The Northern Lights May Be Visible Over the U.S. This Weekend. Here's How to See It.
It's been a busy week. To be fair, that's basically always true, but it's been tough to unglue yourself from social media and the absurd deluge of major news. Most people could probably use a little time away this weekend, even if that just means away from your screen of choice. So, why not go outside, enjoy the fall weather, and catch the northern lights, which should be visible over a large part of the northern United States this weekend.
The Space Weather Prediction Center (SWPC) has issued G1 and G2 geomagnetic storm watches for the nights of September 27 and 28.
"Geomagnetic activity is expected to rise on September 27th due to an increasingly disturbed solar wind field associated with effects of a positive polarity coronal hole high speed stream," the SWPC writes in its notice. "Geomagnetic activity is expected to escalate further in reaction to the elevated solar wind speed and likely reach G2 storm levels on Saturday, the 28th."
Here's the important part: There's an increased chance of seeing the northern lights further south than usual. Lucky us.
The map above, issued by the SWPC, reveals the potential southern reach of the aurora. It's difficult to see the details on a map that small, but you're looking at an area between the green and yellow lines during the G2 alert and as far south as the green line during a smaller G1 alert. (Times for those two alerts are below and being updated as more information become available.)
That area includes northern Idaho, northern Iowa, Maine, Michigan, Minnesota, Montana, New Hampshire, New York, North Dakota, South Dakota, Vermont, Washington, and Wisconsin, in addition to all of Alaska and Canada. Though, the northern lights aren't exactly a rare occurrence in Alaska and northern Canada.
The video above provides a sense of what the aurora borealis looks like over the US during a G1 watch. It was shot over the Mackinac Bridge in Michigan. Under these circumstances, you might not have the brilliant ribbons of bright light you'll find in, say, Iceland or Sweden, but the display is nonetheless moving.
How To See the Northern Lights
Many variables go into the appearance of the aurora, but the alert means the stars are aligning in your favor. At the time of publication, the SWPC's 3-Day Forecast projects a minimum of a G1 alert running from 2pm EST on September 27 through 8am on September 28. The alert again appears at 5pm the evening of September 28 and runs until 11pm under a G1 alert.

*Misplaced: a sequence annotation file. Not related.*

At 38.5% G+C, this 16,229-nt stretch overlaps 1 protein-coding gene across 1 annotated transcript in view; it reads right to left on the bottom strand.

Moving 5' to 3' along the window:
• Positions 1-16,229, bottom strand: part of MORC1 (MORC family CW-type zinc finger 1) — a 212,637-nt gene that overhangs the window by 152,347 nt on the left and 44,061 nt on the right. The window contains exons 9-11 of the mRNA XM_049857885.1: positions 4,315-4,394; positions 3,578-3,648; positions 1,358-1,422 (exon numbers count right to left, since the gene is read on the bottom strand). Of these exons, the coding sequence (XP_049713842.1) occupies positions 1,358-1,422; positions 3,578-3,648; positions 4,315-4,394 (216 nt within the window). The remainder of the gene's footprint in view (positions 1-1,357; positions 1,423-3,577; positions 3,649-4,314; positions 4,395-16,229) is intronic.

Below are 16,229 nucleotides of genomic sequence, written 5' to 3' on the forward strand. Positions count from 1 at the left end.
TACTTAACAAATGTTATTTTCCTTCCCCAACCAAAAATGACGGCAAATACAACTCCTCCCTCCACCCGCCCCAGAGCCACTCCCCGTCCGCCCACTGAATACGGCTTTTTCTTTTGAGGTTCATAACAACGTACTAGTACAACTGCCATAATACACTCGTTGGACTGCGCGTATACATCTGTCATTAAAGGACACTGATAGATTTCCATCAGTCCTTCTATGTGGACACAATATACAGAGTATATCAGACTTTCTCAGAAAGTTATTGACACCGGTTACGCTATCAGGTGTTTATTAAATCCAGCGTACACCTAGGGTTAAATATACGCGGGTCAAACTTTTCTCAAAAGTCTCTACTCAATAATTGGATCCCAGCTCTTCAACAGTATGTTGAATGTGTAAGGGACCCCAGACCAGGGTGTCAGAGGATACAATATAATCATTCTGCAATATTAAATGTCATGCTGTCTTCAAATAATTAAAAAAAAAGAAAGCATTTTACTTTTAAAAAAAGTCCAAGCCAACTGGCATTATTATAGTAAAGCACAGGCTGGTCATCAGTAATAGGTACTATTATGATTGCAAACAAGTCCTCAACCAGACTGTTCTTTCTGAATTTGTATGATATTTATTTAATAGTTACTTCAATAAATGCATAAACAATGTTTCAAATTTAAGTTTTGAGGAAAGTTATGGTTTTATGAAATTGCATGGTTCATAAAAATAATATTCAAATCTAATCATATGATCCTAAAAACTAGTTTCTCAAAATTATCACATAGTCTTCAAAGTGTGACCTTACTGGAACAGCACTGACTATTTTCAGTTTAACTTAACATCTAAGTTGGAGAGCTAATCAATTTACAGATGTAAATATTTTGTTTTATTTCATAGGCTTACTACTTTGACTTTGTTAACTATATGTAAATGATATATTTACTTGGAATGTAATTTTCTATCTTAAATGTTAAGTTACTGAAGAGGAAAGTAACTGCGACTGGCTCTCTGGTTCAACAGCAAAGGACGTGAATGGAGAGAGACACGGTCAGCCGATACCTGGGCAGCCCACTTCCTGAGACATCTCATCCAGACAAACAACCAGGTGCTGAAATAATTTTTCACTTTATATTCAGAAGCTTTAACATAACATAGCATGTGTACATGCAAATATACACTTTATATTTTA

The northern lights are only visible when it's dark outside, so those earlier hours aren't much use to aurora hunters. However, if the forecast holds, there's a chance of seeing the display throughout the night of September 27 with a chance of seeing them over a more limited time frame the following night as well. The G2 alert goes into effect at 11pm EST on September 27 and runs until 5am on September 28. That is when it might be seen furthest south and be at its strongest for viewers further north.
For the best view, you need to get away from light pollution. It's incredibly unlikely you'll see them in a city, let alone a major urban hub like Detroit or Chicago. The further you are from city lights, the better.
An SWPC representative previously told Thrillist, "You need very clear skies, a good view of the northern horizon (no trees, buildings, or hills), and it needs to be dark." The northern lights, seen this far south, will likely be visible along the northern horizon rather than directly overhead. You need both cooperative weather and an unobstructed view to the north.
The key to crossing the incredible display off your bucket list is persistence and patience. Once you're in your spot of choice, you're going to need to be patient and keep your eyes on the sky. Just because it's not there one moment doesn't mean that it won't be soon. Likewise, if you see it, that doesn't mean it's going to be around all night. It's a bit like whale watching in that way.
You'll see the northern lights pop up from time to time in the northern US, but it doesn't happen often. As SpaceWeather.com notes, it's been a "summer without sunspots." The rarity of sunspots from June 21 to September 22 means there's been less aurora activity than there has been in other years. (That's partly because we are at a point in the solar cycle when the sun is less active.) That solar activity is key to the presence of the northern lights. (Get a full explanation of how that works here.)
So, get out into the darkness, see something amazing, and brag about it when you get back to work on Monday. You won't regret it. It's absolutely worthy of being on your bucket list.